London - Thousands of people joined two protest marches against Prime Minister Theresa May's Conservative government and against Britain leaving the European Union Manchester on Sunday, as the party opened its annual conference.
"I'm at 'Stop Brexit Manchester' to tell Theresa May and [Foreign Secretary] Boris Johnson we're not citizens of nowhere, but proud to be British and European," Vince Cable, leader of the opposition Liberal Democrats, said on Twitter before he addressed the Stop Brexit protest.
Campaign for another referendum
"If the government can't deliver what Brexiteers promised, people are entitled to vote with a chance to exit from Brexit," said Cable, who is campaigning for a second referendum on whether to accept or reject the terms negotiated for Brexit by May's government.
Many left-wing and trade union groups joined a separate anti-Conservative protest organized by the People's Assembly Against Austerity, which plans a five-day "Take Back Manchester Festival" to run during the conference.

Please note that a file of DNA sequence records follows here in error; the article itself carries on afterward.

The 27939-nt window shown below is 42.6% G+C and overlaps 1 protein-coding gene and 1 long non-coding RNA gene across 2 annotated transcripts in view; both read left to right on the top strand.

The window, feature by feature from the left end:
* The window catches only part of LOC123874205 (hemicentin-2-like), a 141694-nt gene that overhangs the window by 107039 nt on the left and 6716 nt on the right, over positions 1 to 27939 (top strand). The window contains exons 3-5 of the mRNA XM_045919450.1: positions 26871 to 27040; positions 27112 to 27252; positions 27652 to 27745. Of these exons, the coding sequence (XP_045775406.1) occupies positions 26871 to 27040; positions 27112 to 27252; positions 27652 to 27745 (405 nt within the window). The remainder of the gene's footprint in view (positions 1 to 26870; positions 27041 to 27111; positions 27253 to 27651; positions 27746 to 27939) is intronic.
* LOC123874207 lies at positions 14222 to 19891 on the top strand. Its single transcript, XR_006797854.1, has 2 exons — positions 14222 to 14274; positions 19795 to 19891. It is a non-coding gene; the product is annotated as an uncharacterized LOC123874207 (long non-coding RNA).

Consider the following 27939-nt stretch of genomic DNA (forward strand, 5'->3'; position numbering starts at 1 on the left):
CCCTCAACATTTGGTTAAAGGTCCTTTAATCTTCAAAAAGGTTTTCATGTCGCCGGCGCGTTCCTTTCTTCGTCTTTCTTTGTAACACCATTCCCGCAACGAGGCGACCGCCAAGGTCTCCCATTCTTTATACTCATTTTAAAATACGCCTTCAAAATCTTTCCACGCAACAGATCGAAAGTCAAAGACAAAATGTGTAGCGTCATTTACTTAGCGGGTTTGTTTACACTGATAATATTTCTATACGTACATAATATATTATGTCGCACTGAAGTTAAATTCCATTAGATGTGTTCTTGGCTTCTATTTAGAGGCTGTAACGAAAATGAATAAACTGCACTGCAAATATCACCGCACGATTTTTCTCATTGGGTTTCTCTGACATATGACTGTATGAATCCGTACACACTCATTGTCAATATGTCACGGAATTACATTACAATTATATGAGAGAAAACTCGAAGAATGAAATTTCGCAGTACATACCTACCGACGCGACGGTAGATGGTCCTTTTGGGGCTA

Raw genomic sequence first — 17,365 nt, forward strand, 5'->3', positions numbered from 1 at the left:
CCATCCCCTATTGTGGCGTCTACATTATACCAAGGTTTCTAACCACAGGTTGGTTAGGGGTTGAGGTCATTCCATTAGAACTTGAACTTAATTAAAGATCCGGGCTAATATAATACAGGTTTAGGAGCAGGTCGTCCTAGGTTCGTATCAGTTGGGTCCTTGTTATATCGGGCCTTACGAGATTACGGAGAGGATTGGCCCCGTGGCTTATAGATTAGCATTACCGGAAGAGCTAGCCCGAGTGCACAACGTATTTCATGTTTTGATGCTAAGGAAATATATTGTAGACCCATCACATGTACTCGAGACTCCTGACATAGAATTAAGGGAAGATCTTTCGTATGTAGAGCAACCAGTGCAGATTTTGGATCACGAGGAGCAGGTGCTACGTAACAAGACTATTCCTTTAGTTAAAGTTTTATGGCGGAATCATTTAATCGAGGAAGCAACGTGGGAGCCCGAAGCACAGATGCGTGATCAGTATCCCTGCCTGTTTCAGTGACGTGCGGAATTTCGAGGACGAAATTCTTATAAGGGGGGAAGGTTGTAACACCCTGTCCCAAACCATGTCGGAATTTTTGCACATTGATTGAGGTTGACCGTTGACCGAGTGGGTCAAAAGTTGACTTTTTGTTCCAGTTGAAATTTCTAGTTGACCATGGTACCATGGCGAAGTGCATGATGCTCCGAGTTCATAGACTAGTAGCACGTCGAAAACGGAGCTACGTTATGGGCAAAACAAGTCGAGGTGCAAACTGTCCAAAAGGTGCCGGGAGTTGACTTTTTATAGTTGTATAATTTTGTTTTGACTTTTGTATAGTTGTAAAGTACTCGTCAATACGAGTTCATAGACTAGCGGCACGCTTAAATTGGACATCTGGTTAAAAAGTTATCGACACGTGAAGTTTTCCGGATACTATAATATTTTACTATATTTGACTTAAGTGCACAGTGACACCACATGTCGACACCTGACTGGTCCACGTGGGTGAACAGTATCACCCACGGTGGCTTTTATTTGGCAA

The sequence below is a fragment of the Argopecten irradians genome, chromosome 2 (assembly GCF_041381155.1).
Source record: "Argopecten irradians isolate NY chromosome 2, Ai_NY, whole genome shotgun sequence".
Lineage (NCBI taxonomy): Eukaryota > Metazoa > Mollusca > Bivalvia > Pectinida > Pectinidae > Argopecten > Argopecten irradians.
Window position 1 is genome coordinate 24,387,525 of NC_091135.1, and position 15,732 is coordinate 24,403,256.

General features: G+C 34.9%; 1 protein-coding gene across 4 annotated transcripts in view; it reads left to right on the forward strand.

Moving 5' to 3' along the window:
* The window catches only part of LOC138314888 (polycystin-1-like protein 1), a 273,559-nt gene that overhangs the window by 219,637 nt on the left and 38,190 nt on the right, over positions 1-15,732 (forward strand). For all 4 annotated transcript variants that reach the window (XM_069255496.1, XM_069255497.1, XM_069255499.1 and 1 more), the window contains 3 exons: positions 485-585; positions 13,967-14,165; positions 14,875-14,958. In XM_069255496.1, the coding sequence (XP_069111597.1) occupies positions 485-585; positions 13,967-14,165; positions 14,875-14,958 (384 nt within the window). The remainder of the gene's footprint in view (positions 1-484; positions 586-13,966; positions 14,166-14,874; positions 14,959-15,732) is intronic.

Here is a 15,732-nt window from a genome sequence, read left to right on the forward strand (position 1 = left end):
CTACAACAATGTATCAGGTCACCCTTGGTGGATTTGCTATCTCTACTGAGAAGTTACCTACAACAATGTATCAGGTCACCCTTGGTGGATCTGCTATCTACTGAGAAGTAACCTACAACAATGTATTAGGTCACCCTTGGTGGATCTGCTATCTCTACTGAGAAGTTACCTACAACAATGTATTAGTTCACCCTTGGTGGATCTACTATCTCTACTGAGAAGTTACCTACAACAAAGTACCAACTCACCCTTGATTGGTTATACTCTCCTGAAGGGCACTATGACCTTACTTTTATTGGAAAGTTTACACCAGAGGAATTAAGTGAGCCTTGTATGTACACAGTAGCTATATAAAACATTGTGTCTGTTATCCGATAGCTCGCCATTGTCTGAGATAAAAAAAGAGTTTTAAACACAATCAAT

The People's Assembly groups rallied under slogans including "Tories out!", "No more austerity," and "Scrap the pay cap" for public sector staff.
They accused May of leading "a dramatically weakened government, a divided party, and [having] no obvious way out of the situation."
Multiple accusations for Mai and the government
"The Tories know that May has become toxic following her terrible performance in the election campaign [in June], but they also know getting rid of her now could force another election which they'd likely lose," People's Assembly said ahead of the protest.
Greater Manchester Police said the Stop Brexit marchers were dispersing by mid-afternoon as the People's Assembly protest, which was expected to be larger, got under way. It reported no arrests.
Ahead of the events, the force said it expected tens of thousands of people to visit the city over the weekend.
It said it had devised Operation Protector, "a dedicated policing operation to make sure there’s minimal disruption for the public and everyone has a safe and enjoyable time."
Chief Superintendent John O'Hare, head of the police operation, said the officers would "strive to achieve the right balance between facilitating protest and enabling people to go about their daily business without fear or intimidation."